In sharing the core elements with his original hit, combined with the notoriety that Nguyen had established for himself, why shouldn’t Swing Copters be a hit?  It’s my prediction that this game will not do as well for a few reasons:

The Gameplay – First and foremost it’s too f@E#%* hard!  On my first attempt, I hit a swinging hammer in a split second.  I laughed this off on my first go, because this was exactly the same experience that I had on my first attempt with Flappy Bird.  The game is meant to be hard and it would take a few if not a few dozen attempts in order to break a score of even 5 points.  So naturally I thought this would be the same issue with Swing Copters and all I needed to do was try a few more times to get a score of at least 5.  After at least a dozen failed attempts I still couldn’t break a score of 1.  No matter what approach I take, I couldn’t seem to get any bearings on what the tapping actually accomplishes.  I quickly enlisted the help of my coworkers at NativeX who are also avid gamers and who know Flappy Bird just as well as anyone else.  No one could do much better.  After an hour had passed one of our engineers got a score of 3 and professed that he figured it out, although he couldn’t replicate his success.


If you want to have a successful game you have to find the right balance of fun and difficulty.  Flappy Bird achieved this balance marvelously, from the first immediate death to learning how to get a better score through painstakingly getting a feel for those flappy wings.  If you can get a score of at least 5 then there’s hope to do better, because you are making progress.  There’s simply no feeling like that with this game, and the result could very well be a steep and perilous drop in retention.  Swing Copters has already received the highly coveted feature from iTunes which has been known to provide a tidal wave of organic users.  My fear is that Swing Copters is in jeopardy of losing most of them within the first 5 minutes of gameplay.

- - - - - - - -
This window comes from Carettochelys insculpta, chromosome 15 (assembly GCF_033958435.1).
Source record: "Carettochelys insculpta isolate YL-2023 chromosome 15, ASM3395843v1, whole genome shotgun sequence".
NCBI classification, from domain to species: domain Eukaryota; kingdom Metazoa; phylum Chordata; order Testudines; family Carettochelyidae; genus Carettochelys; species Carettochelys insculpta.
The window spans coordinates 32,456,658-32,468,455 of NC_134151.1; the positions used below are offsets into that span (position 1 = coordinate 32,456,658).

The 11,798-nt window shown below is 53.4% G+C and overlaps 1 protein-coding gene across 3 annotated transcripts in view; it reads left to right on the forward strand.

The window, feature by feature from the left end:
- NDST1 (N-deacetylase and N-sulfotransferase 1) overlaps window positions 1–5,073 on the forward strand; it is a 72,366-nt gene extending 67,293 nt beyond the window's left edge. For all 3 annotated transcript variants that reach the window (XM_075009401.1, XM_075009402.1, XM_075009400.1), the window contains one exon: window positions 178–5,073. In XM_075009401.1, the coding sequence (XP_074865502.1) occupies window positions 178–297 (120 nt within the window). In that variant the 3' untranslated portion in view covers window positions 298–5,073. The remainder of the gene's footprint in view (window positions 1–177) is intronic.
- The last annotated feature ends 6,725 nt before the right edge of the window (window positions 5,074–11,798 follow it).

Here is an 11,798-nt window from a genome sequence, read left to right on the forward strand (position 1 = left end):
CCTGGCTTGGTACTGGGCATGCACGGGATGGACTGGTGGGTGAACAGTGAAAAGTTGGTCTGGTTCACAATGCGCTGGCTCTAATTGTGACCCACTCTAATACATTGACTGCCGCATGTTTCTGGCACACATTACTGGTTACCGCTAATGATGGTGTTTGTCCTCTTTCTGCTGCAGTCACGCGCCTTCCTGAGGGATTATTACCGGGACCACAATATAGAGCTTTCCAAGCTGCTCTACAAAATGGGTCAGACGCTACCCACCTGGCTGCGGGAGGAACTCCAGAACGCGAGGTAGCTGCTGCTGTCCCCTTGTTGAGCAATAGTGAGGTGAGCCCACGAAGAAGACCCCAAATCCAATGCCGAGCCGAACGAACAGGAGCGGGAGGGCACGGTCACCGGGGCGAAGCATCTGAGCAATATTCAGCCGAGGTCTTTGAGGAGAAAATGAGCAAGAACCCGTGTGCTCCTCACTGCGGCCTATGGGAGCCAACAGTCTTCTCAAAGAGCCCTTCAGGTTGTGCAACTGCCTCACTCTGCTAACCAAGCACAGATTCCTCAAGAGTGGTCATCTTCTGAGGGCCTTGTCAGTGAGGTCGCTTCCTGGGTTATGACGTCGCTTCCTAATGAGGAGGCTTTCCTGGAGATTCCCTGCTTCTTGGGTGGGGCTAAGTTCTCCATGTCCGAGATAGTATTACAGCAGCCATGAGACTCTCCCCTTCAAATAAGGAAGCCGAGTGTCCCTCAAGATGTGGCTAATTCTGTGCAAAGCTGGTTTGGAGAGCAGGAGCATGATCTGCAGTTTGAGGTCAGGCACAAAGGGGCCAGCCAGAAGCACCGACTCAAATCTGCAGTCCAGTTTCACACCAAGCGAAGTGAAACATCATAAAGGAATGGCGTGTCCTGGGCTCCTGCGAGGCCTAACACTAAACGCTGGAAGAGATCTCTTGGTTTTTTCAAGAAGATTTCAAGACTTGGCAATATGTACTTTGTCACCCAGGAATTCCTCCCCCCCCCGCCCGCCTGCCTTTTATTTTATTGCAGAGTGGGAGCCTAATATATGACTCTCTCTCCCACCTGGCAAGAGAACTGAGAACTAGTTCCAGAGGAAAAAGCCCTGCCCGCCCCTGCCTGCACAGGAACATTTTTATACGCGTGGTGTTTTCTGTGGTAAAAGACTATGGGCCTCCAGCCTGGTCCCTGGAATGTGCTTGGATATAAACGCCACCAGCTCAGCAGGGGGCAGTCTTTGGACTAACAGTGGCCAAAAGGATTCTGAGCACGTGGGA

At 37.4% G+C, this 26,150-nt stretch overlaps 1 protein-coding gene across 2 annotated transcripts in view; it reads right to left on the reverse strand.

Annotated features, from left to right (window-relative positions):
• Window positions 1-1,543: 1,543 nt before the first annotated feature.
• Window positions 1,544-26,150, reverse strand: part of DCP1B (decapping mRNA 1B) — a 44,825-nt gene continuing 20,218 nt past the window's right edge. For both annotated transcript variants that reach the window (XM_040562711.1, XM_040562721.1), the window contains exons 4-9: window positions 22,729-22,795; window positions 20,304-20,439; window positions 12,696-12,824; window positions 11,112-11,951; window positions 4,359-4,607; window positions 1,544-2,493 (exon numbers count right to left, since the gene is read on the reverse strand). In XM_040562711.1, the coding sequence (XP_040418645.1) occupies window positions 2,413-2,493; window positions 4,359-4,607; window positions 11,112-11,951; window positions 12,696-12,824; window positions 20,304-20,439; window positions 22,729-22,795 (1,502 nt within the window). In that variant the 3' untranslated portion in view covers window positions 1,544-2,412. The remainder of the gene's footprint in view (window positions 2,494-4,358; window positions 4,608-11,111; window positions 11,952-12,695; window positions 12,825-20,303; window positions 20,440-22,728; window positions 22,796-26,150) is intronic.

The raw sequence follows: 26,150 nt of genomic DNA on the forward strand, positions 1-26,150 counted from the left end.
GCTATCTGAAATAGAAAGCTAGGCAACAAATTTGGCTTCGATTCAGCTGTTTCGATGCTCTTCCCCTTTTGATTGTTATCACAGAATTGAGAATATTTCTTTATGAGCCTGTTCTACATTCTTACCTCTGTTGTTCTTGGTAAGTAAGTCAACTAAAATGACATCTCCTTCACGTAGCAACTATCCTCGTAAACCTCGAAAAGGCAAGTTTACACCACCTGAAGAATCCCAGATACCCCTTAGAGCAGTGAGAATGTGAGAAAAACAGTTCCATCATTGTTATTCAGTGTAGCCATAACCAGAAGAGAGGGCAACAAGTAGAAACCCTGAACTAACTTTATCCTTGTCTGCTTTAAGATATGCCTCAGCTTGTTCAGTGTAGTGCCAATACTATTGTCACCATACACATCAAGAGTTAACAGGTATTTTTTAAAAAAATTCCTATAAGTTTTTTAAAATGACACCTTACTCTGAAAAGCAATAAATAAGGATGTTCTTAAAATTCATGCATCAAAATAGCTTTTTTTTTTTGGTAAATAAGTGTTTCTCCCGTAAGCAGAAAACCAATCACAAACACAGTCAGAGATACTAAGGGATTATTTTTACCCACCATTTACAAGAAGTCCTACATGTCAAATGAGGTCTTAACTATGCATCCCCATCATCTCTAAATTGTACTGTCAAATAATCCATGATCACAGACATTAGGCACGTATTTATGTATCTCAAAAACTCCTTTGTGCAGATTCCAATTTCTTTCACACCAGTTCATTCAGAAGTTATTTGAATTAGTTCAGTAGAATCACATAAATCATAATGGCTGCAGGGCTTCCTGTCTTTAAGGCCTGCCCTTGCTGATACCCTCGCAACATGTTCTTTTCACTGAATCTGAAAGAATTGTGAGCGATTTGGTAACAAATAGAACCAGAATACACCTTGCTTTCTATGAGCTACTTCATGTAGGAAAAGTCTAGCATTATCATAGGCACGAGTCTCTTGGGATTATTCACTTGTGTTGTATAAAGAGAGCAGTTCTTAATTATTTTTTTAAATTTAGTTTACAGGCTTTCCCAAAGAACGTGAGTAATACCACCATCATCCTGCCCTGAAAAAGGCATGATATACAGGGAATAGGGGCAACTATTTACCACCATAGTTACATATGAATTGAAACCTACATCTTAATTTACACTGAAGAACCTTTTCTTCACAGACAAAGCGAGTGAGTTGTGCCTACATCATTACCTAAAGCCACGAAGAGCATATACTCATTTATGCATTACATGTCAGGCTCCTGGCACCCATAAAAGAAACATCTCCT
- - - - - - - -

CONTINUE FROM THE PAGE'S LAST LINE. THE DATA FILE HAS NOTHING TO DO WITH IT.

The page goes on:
The Name – Two other reasons why this game will face an uphill battle are the name of the game and the central character.  Simply put, Swing Copters isn’t a very catchy name.  In writing this review, I had to find the app on my iPhone to remember the name on multiple occasions.

The Characters – Lastly, the beanlike character, although cute and 8-bit, is obscure and simply will not be as memorable as the infamous Flappy Bird.


I wonder if Nguyen knew all this when coding Swing Copters.  Could it be that somewhere deep inside he’s trying to prevent a relapse of the unwanted fame and detriment to young gamers?  We may never know his true intentions behind Swing Copters, but one thing that is certain is that keeping the momentum of his last game will be a challenge.

If you’re working on the next Flappy Bird and you want to try a monetization method that will preserve the UX of your game better than banners, let us know you’re interested here. Otherwise, join us on Twitter, LinkedIn, orFacebook.

Kevin Ford

Marketing Manager